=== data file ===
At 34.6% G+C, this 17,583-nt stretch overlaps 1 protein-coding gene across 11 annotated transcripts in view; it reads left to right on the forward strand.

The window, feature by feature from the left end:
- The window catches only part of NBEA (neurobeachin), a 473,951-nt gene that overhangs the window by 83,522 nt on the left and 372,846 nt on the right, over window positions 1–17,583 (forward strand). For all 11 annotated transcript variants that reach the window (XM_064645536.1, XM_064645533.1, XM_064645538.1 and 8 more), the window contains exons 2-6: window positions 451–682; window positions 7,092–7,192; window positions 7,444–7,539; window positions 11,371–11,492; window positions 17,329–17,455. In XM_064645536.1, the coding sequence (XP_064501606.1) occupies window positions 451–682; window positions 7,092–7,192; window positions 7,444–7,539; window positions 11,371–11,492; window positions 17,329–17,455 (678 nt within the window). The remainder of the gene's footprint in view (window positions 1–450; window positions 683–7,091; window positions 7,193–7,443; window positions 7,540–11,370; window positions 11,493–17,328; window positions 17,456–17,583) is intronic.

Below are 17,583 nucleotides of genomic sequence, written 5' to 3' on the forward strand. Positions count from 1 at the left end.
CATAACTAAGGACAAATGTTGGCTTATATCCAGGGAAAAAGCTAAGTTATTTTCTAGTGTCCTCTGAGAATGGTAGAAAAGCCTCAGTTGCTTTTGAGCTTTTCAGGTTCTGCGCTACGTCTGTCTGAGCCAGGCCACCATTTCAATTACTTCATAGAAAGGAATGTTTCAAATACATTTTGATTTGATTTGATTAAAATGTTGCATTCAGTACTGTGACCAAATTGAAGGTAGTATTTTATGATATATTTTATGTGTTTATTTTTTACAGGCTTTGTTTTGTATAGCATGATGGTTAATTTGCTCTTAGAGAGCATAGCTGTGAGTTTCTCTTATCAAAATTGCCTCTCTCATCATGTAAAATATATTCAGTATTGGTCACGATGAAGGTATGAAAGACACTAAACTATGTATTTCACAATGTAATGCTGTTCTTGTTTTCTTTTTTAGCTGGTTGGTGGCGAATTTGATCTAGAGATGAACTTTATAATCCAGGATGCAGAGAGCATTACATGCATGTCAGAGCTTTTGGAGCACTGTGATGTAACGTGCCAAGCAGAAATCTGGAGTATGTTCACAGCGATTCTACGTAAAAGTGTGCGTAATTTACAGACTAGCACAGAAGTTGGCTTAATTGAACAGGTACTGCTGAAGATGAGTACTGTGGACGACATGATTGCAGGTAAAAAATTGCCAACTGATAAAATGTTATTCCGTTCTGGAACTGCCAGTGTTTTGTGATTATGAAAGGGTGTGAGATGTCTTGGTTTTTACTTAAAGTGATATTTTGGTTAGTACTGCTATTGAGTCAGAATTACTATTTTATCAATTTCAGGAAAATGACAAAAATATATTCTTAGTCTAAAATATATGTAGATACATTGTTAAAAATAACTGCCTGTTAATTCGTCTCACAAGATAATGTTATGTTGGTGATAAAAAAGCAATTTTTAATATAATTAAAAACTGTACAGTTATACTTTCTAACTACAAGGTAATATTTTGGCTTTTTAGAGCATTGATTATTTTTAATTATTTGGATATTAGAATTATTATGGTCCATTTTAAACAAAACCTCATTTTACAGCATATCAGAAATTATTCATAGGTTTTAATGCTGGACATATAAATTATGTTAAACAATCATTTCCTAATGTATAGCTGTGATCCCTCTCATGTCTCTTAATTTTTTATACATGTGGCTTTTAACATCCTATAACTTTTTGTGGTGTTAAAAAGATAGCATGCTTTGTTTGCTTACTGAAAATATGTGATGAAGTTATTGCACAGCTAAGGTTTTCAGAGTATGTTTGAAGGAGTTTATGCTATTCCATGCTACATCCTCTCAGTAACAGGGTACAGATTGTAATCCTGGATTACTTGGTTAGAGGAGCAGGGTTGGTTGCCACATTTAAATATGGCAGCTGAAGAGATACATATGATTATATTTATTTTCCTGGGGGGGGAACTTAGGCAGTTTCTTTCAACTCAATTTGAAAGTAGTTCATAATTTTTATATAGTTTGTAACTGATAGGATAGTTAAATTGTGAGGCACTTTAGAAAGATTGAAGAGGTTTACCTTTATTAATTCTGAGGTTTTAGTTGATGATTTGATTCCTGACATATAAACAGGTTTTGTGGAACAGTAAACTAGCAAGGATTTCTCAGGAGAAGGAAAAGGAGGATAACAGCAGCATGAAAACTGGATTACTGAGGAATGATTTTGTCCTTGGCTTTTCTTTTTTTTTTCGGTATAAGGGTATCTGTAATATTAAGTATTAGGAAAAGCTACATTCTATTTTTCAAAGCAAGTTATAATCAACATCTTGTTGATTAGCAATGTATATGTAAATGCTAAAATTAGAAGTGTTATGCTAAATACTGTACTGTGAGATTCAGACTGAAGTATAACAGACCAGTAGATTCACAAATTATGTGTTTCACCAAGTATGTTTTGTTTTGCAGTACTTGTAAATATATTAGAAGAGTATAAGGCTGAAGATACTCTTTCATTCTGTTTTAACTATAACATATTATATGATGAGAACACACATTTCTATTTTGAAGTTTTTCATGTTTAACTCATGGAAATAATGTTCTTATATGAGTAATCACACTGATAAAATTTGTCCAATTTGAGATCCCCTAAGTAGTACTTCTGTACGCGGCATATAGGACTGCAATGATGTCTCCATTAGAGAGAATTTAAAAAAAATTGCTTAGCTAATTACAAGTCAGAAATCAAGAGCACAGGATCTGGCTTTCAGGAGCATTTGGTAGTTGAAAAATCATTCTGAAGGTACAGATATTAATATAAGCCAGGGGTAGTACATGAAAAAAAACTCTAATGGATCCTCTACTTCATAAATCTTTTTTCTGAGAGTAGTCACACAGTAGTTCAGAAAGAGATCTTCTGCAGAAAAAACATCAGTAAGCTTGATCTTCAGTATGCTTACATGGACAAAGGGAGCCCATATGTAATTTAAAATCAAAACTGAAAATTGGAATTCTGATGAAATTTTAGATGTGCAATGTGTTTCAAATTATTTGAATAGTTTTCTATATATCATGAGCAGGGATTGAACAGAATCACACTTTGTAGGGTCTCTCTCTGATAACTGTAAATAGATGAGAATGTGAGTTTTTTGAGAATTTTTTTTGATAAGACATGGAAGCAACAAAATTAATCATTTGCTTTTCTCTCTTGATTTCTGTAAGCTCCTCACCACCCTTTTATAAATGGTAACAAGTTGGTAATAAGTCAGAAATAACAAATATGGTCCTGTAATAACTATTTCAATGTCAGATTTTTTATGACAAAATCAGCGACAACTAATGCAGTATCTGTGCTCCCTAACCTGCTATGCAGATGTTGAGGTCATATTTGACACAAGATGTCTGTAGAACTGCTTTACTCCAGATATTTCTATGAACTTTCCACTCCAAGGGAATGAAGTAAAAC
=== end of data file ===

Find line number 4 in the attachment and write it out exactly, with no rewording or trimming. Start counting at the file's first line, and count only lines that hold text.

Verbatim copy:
Below are 17,583 nucleotides of genomic sequence, written 5' to 3' on the forward strand. Positions count from 1 at the left end.